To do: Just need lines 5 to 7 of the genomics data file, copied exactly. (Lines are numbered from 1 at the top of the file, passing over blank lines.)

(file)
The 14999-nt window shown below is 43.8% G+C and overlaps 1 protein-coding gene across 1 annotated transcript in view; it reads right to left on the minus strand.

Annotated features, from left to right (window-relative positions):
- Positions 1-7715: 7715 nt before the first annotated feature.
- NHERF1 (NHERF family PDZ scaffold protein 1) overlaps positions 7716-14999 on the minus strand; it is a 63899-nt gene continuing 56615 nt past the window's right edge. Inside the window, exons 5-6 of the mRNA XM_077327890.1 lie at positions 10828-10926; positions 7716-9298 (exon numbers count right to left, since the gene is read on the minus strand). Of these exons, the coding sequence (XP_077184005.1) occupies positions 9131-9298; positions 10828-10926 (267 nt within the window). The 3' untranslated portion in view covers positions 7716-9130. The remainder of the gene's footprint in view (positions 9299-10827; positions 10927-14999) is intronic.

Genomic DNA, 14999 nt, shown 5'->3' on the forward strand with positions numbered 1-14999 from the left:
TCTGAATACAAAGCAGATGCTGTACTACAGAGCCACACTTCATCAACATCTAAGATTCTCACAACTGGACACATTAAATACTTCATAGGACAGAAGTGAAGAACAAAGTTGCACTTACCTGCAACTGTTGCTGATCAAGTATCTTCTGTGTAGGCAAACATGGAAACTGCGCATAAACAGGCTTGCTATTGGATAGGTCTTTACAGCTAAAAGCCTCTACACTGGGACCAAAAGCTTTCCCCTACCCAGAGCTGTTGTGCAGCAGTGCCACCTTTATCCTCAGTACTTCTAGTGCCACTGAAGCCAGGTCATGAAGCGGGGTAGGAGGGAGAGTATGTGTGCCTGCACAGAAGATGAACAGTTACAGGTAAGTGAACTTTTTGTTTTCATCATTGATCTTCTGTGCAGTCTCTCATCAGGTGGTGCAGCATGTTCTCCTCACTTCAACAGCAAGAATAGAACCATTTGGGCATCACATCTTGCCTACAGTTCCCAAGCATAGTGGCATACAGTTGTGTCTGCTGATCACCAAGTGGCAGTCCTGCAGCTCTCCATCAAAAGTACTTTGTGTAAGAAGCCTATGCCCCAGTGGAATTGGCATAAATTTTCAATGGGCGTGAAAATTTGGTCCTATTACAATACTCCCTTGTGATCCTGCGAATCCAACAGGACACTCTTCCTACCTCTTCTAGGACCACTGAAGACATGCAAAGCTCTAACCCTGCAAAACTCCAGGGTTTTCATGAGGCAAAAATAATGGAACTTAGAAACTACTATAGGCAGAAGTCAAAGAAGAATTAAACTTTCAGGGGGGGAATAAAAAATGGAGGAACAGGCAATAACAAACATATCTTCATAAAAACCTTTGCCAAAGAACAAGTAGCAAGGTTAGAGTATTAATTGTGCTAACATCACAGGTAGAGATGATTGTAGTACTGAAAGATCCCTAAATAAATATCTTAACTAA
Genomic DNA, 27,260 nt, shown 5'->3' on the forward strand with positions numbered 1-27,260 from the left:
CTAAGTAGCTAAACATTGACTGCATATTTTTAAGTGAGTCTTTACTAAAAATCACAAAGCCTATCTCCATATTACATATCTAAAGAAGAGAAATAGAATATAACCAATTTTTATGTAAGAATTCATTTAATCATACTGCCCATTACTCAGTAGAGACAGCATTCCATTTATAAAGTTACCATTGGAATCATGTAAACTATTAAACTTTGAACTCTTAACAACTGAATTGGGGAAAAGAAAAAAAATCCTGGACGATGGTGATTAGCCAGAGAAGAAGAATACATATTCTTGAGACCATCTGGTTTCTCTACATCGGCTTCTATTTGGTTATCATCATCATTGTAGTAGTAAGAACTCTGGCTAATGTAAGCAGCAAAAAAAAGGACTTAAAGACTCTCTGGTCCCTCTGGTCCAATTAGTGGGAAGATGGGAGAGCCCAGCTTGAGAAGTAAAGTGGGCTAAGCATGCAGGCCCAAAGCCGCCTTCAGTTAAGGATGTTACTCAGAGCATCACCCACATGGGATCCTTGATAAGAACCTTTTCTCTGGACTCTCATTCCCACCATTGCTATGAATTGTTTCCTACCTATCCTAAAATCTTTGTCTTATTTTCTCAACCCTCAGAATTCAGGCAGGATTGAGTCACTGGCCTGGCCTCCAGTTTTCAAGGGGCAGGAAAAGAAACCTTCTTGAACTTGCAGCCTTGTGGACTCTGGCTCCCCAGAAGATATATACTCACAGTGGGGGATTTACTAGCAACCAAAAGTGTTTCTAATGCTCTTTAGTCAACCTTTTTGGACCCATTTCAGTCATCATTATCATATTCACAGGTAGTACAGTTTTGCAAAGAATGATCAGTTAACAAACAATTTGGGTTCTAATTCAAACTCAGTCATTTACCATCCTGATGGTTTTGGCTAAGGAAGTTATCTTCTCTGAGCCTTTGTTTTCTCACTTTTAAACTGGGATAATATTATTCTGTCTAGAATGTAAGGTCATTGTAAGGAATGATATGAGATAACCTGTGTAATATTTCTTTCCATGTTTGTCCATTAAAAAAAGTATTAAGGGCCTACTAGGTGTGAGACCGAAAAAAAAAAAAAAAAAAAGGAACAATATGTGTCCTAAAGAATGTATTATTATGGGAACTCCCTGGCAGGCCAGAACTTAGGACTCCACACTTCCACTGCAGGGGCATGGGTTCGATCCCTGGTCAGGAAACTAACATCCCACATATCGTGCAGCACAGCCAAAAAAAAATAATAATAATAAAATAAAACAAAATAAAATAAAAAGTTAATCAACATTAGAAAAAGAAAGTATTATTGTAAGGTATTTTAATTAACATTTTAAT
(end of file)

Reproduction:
Genomic DNA, 14999 nt, shown 5'->3' on the forward strand with positions numbered 1-14999 from the left:
TCTGAATACAAAGCAGATGCTGTACTACAGAGCCACACTTCATCAACATCTAAGATTCTCACAACTGGACACATTAAATACTTCATAGGACAGAAGTGAAGAACAAAGTTGCACTTACCTGCAACTGTTGCTGATCAAGTATCTTCTGTGTAGGCAAACATGGAAACTGCGCATAAACAGGCTTGCTATTGGATAGGTCTTTACAGCTAAAAGCCTCTACACTGGGACCAAAAGCTTTCCCCTACCCAGAGCTGTTGTGCAGCAGTGCCACCTTTATCCTCAGTACTTCTAGTGCCACTGAAGCCAGGTCATGAAGCGGGGTAGGAGGGAGAGTATGTGTGCCTGCACAGAAGATGAACAGTTACAGGTAAGTGAACTTTTTGTTTTCATCATTGATCTTCTGTGCAGTCTCTCATCAGGTGGTGCAGCATGTTCTCCTCACTTCAACAGCAAGAATAGAACCATTTGGGCATCACATCTTGCCTACAGTTCCCAAGCATAGTGGCATACAGTTGTGTCTGCTGATCACCAAGTGGCAGTCCTGCAGCTCTCCATCAAAAGTACTTTGTGTAAGAAGCCTATGCCCCAGTGGAATTGGCATAAATTTTCAATGGGCGTGAAAATTTGGTCCTATTACAATACTCCCTTGTGATCCTGCGAATCCAACAGGACACTCTTCCTACCTCTTCTAGGACCACTGAAGACATGCAAAGCTCTAACCCTGCAAAACTCCAGGGTTTTCATGAGGCAAAAATAATGGAACTTAGAAACTACTATAGGCAGAAGTCAAAGAAGAATTAAACTTTCAGGGGGGGAATAAAAAATGGAGGAACAGGCAATAACAAACATATCTTCATAAAAACCTTTGCCAAAGAACAAGTAGCAAGGTTAGAGTATTAATTGTGCTAACATCACAGGTAGAGATGATTGTAGTACTGAAAGATCCCTAAATAAATATCTTAACTAA
Genomic DNA, 27,260 nt, shown 5'->3' on the forward strand with positions numbered 1-27,260 from the left: